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Geeking over packaging

Janelle Orsi, a super cool attorney friend of mine who’s a pioneer in Sharing Law, brought a bag of delicious chocolate tortilla chips (who knew there was such a thing?) to a gathering I attended in San Francisco on Tuesday . . .

I told Janelle I wanted to keep the bag to remind myself to blog about it.  She asked about what about it would I blog.  So I told her . . .

(My discoveries and opinions are in italics below the questions)

(1) Is  really a registered trademark, as indicated by the registration symbol (®) at the bottom right of the logo?

YES!

(2) If FOOD SHOULD TASTE GOOD is a registered trademark, is the registration for the logo as seen on the packaging, or for the standard character word mark (or both)?

Standard Character word mark only

(3) Is FOOD disclaimed?

Nope; there’s no disclaimer of any part of this mark

(4) Is it on the Principal or Supplemental Register?

Principal

I am also curious about the portion of the packaging that reads:

TORILLA CHIPS (it’s a dessert too!)TM MADE WITH

(1) I presume that (it’s a dessert too!) is what is being claimed as a trademark.  The questions that come to mind are:

(2) Is this mark registered or pending with the USPTO?

Nope

(3) Would the PTO accept this packaging specimen as evidence of use, or would it refuse registration based on a finding that that the mark does not appear to be functioning as a mark/brand?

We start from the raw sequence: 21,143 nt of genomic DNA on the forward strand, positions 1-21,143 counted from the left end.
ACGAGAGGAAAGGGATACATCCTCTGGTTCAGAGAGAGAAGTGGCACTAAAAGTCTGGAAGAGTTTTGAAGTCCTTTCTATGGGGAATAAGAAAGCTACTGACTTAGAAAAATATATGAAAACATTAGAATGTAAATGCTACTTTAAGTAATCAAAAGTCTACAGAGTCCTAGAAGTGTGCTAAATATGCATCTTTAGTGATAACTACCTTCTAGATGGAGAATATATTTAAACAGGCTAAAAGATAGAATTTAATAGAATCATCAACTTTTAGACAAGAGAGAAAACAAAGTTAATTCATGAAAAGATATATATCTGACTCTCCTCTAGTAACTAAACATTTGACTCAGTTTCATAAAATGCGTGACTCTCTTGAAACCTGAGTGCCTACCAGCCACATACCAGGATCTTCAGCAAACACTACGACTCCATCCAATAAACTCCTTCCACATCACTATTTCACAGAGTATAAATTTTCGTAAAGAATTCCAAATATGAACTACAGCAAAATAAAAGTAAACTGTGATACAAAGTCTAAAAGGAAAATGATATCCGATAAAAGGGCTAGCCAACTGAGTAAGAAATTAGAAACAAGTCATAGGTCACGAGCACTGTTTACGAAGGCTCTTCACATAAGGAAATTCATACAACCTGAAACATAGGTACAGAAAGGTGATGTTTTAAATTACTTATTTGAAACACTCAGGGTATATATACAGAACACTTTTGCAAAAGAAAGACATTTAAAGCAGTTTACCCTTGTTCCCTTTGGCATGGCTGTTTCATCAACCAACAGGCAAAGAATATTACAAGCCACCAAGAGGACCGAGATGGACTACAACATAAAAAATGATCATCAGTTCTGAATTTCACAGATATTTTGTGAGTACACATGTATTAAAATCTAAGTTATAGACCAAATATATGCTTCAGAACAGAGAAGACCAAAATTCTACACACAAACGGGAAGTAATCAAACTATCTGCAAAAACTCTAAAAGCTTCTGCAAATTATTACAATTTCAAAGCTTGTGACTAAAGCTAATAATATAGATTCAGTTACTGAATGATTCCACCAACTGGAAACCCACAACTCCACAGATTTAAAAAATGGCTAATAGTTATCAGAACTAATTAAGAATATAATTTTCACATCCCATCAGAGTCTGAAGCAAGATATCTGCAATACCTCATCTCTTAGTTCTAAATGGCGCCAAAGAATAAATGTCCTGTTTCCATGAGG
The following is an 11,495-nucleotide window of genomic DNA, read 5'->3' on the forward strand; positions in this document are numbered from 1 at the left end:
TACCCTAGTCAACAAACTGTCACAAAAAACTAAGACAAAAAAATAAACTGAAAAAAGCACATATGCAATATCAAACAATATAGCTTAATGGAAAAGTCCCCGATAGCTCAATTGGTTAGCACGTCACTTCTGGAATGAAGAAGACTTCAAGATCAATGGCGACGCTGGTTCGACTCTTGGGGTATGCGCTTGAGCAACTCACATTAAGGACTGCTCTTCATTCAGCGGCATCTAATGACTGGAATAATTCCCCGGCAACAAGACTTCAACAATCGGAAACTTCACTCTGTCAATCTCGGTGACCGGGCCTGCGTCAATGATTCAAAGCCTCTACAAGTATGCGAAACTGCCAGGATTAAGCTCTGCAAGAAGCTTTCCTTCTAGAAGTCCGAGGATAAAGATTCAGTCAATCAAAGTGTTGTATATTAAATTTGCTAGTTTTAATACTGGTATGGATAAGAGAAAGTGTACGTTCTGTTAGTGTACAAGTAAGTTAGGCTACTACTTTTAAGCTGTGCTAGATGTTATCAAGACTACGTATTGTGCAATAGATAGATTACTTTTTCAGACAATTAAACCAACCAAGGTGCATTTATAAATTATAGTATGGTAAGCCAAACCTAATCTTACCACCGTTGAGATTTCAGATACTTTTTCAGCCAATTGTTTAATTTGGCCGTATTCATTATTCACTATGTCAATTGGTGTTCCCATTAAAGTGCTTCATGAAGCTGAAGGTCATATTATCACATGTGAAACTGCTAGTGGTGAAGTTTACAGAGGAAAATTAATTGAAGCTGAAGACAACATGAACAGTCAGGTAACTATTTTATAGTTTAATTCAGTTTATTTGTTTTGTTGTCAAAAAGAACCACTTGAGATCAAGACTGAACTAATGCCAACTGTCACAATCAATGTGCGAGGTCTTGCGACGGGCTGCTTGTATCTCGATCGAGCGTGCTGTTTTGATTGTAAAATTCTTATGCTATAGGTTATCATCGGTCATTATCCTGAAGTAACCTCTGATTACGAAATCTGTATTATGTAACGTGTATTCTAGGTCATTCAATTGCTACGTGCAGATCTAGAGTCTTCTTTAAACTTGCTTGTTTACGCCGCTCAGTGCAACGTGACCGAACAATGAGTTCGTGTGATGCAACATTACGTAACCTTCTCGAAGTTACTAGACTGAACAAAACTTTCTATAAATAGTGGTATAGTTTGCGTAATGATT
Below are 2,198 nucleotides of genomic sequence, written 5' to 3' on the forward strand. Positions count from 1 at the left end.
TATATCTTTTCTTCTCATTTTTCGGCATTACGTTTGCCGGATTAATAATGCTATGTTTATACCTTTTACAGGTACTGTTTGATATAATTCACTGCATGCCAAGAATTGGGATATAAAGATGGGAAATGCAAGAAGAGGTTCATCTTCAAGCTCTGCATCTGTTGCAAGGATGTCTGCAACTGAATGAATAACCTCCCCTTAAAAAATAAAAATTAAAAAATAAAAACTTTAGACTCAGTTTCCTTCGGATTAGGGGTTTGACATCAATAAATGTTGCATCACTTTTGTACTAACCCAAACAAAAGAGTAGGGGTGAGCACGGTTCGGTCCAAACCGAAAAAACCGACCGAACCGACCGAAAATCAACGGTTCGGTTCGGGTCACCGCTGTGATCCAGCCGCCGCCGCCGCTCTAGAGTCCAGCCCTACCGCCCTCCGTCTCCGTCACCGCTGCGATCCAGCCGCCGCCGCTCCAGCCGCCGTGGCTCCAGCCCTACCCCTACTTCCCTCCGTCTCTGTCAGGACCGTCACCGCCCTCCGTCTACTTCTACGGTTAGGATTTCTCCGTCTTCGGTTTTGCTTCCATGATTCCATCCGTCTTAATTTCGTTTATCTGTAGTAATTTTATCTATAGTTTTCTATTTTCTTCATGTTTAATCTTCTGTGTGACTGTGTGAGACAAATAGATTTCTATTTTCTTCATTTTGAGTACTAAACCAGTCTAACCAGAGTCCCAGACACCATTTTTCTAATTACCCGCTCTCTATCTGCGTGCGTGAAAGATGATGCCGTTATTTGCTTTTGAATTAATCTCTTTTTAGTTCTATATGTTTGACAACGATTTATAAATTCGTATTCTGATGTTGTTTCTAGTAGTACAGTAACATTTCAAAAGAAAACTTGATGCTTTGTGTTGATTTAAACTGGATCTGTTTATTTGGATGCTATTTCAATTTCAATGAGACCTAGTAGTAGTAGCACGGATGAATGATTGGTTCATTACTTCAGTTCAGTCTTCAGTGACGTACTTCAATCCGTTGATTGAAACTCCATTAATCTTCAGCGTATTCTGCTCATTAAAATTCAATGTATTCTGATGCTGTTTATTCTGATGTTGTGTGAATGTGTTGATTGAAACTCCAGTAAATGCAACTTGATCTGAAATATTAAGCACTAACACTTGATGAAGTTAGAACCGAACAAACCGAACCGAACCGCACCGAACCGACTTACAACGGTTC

It probably would accept the chip bag as suitable evidence of use of the “(it’s a dessert too)”mark.  The TM owner of these marks is a company named FoodShouldTasteGood, Inc.  While the TM owner has not yet registered/applied to register “(it’s a dessert too),” it has registered a very similar registered mark for “(it’s a cracker, too),” seen here:

(4) Does adding “TM” to a parenthetical notation in an otherwise descriptive sentence on packaging do anything to help consumers identify that mark as a brand?

Apparently so.  I reviewed the (it’s a cracker, too) registration file wrapper (that’s what we TM attys call all the documents in a TM application/registration file) and learned that the PTO did not challenge this specimen for descriptiveness or failure to function as a mark.

Thanks, Janelle, for turning me on to a delicious new snack food, as well as for the blogging inspiration.

This Post Has 2 Comments

  1. I can’t help but ask: do the chips really expire on January 27th of 2011? That’s not much of a shelf life for a snack chip. Unless Janelle has been holding onto that bag for awhile. . . .

    Sorry. . . not really a brand comment. . .

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